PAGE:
On January 4th, from 10:15 to 11:30 in the Back Bay D room of the Boston Sheraton Hotel, I will be chairing a roundtable for the Modern Language Association Convention on re-thinking the literature survey courses that are a staple of many English department required curricula. The original impetus for this panel came from a column that I published in the Chronicle of Higher Education in the spring. If you are interested in learning about the genesis of this panel, start by reading that column here.
In order to allow attendees at our panel to see examples of the kinds of experimentation with survey pedagogy that we will discuss at the roundtable, I asked the participants to send me syllabi or other supporting materials from the courses they are developing or will be discussing. In this Dropbox folder, you will find the following materials:
1) The syllabus from a team-taught British literature survey at Oregon State University by Rebecca Olson and Tara Williams.
2) The syllabus from a one-semester British literature survey taught by Timothy Rosendale at Southern Methodist University.
3) A Masterworks of American Literature survey syllabus from Evan Carton at the University of Texas at Austin.
4) Some sample course materials from a team of faculty at the University of Texas at Austin who have been working on a large grant project to re-think their large required survey courses.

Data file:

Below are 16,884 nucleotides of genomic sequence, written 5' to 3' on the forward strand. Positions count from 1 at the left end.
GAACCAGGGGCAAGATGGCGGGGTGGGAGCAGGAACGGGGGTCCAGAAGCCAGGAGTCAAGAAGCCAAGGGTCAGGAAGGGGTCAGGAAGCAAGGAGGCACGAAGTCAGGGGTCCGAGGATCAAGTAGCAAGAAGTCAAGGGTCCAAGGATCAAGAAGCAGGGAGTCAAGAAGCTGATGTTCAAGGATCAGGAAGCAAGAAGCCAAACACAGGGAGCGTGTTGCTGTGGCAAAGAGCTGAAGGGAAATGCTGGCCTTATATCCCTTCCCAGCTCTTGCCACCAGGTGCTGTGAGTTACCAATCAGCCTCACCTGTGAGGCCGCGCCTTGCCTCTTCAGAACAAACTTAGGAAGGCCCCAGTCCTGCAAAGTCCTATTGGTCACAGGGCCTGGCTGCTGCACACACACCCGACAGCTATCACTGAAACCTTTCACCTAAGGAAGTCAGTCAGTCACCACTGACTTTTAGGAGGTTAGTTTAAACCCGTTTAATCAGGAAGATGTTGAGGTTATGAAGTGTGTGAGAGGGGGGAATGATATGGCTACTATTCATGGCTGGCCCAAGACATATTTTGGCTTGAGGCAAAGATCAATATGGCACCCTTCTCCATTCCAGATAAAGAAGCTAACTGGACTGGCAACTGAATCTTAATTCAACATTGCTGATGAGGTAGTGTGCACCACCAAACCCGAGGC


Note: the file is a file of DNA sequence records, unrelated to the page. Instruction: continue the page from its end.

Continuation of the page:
I would encourage attendees of the panel to take a look at these materials in advance of our session on the 4th. But more importantly than that, I would encourage attendees to please come and contribute to our discussion. I have felt for several years now that the conventional ways in which we teach survey courses do not match up very well with what we know about how human beings learn and remember complex information and ideas. I don't have a magic solution to this problem, and I don't expect anyone else has one either, but if we can put our heads together as a discipline we can perhaps come up with some new ways to approach the surveys that will inspire deeper learning in our students.
Ultimately I believe this problem has to be solved not just by individual faculty members, or by whole departments, or by the MLA--or by textbook publishers, who exert an important (and perhaps undue) influence on how we teach the surveys. I believe all of those constituents must ultimately work together to think hard about why we teach literary surveys, how we design those courses, and what we expect of students who have taken them. The end result of this process should be new kinds of survey textbooks, new forms of the survey course, and perhaps new and better learning feats from our students.
We have the information we need about how learning works in order to do this job better; we need collective will and collective action. I hope that this panel can serve as a catalyst to jump start the process of re-thinking the literature surveys, and I hope you will join me and my roundtable participants in this conversation.